Project description:We examined practice patterns of inpatient testing to identify stroke etiologies and treatable risk factors for acute ischemic stroke recurrence.We identified stroke cases and related diagnostic testing from four 1-year study periods (July 1993 to June 1994, 1999, 2005, and 2010) of the Greater Cincinnati/Northern Kentucky Stroke Study. Patients aged ?18 years were included. We focused on evaluation of extracranial arteries for carotid stenosis and assessment of atrial fibrillation because randomized controlled trials supported treatment of these conditions for stroke prevention across all 4 study periods. In each study period, we also recorded stroke etiology, as determined by diagnostic testing and physician adjudication. An increasing proportion of stroke patients received assessment of both extracranial arteries and the heart over time (50%, 58%, 74%, and 78% in the 1993-1994, 1999, 2005, and 2010 periods, respectively; P<0.0001 for trend), with the most dramatic individual increases in echocardiography (57%, 63%, 77%, and 83%, respectively). Concurrently, we observed a decrease in strokes of unknown etiology (47%, 48%, 41%, and 38%, respectively; P<0.0001 for trend). We also found a significant increase in strokes of other known causes (32%, 25%, 45% and 59%, respectively; P<0.0001 for trend).Stroke workup for treatable causes of stroke are being used more frequently over time, and this is associated with a decrease in cryptogenic strokes. Future study of whether better determination of treatable stroke etiologies translates to a decrease in stroke recurrence at the population level will be essential.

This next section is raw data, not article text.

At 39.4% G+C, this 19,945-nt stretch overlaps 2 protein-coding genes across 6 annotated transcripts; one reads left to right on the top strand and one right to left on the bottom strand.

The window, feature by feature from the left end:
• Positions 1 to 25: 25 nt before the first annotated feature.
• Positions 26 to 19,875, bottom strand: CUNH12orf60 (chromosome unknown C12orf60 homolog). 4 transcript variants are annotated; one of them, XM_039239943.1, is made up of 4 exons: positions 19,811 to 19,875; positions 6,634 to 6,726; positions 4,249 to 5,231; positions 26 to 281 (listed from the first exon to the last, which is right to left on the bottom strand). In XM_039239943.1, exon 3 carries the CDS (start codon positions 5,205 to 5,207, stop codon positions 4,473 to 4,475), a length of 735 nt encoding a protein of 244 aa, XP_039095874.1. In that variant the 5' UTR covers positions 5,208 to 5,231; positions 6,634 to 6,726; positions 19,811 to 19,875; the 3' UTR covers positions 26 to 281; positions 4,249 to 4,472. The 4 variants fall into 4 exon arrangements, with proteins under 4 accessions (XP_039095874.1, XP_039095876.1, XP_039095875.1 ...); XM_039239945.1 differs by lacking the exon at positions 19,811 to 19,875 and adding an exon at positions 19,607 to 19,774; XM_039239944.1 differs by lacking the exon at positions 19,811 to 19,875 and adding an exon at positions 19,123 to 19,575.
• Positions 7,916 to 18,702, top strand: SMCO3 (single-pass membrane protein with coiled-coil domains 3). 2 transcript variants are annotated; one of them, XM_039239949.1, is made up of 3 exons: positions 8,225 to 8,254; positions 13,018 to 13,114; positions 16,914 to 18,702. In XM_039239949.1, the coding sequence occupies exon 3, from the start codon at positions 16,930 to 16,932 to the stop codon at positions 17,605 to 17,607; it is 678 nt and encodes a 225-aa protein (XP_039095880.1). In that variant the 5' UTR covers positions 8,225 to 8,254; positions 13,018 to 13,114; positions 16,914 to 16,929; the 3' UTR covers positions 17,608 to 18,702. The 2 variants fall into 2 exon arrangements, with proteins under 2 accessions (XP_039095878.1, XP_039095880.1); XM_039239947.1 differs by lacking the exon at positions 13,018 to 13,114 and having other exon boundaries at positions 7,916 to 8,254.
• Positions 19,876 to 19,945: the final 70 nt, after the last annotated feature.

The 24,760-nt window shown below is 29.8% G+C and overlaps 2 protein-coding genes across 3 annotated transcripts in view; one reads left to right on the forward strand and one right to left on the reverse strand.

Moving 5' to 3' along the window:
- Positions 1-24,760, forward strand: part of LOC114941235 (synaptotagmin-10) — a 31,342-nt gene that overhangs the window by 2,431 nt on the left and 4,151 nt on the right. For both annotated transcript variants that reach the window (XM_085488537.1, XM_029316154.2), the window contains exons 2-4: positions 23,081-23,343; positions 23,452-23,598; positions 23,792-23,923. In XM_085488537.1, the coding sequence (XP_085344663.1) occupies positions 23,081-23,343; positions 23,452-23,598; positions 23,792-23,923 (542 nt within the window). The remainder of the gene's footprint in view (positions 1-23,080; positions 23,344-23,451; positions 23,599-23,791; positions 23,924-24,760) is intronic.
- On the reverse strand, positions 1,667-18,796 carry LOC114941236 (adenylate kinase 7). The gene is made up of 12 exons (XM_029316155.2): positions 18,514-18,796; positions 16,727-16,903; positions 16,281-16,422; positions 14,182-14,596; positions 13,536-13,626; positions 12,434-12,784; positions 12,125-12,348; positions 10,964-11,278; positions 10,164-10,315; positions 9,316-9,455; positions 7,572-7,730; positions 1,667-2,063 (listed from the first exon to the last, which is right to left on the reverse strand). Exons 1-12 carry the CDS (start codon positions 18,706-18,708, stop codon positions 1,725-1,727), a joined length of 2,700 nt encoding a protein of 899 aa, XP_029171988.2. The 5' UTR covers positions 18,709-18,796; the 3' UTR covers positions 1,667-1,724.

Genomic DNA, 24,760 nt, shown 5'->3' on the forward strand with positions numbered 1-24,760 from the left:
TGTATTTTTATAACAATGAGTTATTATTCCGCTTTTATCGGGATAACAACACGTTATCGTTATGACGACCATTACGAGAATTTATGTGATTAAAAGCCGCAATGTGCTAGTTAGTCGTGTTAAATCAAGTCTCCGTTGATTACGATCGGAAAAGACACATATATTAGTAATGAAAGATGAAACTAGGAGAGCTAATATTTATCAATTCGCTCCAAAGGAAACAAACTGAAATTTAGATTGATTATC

Project description:OBJECTIVE:The cause of stroke remains unknown or cryptogenic in many patients. We sought to determine whether gene expression signatures in blood can distinguish between cardioembolic and large-vessel causes of stroke, and whether these profiles can predict stroke etiology in the cryptogenic group. METHODS:A total of 194 samples from 76 acute ischemic stroke patients were analyzed. RNA was isolated from blood and run on Affymetrix U133 Plus2.0 microarrays. Genes that distinguish large-vessel from cardioembolic stroke were determined at 3, 5, and 24 hours following stroke onset. Predictors were evaluated using cross-validation and a separate set of patients with known stroke subtype. The cause of cryptogenic stroke was predicted based on a model developed from strokes of known cause and identified predictors. RESULTS:A 40-gene profile differentiated cardioembolic stroke from large-vessel stroke with >95% sensitivity and specificity. A separate 37-gene profile differentiated cardioembolic stroke due to atrial fibrillation from nonatrial fibrillation causes with >90% sensitivity and specificity. The identified genes elucidate differences in inflammation between stroke subtypes. When applied to patients with cryptogenic stroke, 17% are predicted to be large-vessel and 41% to be cardioembolic stroke. Of the cryptogenic strokes predicted to be cardioembolic, 27% were predicted to have atrial fibrillation. INTERPRETATION:Gene expression signatures distinguish cardioembolic from large-vessel causes of ischemic stroke. These gene profiles may add valuable diagnostic information in the management of patients with stroke of unknown etiology though they need to be validated in future independent, large studies.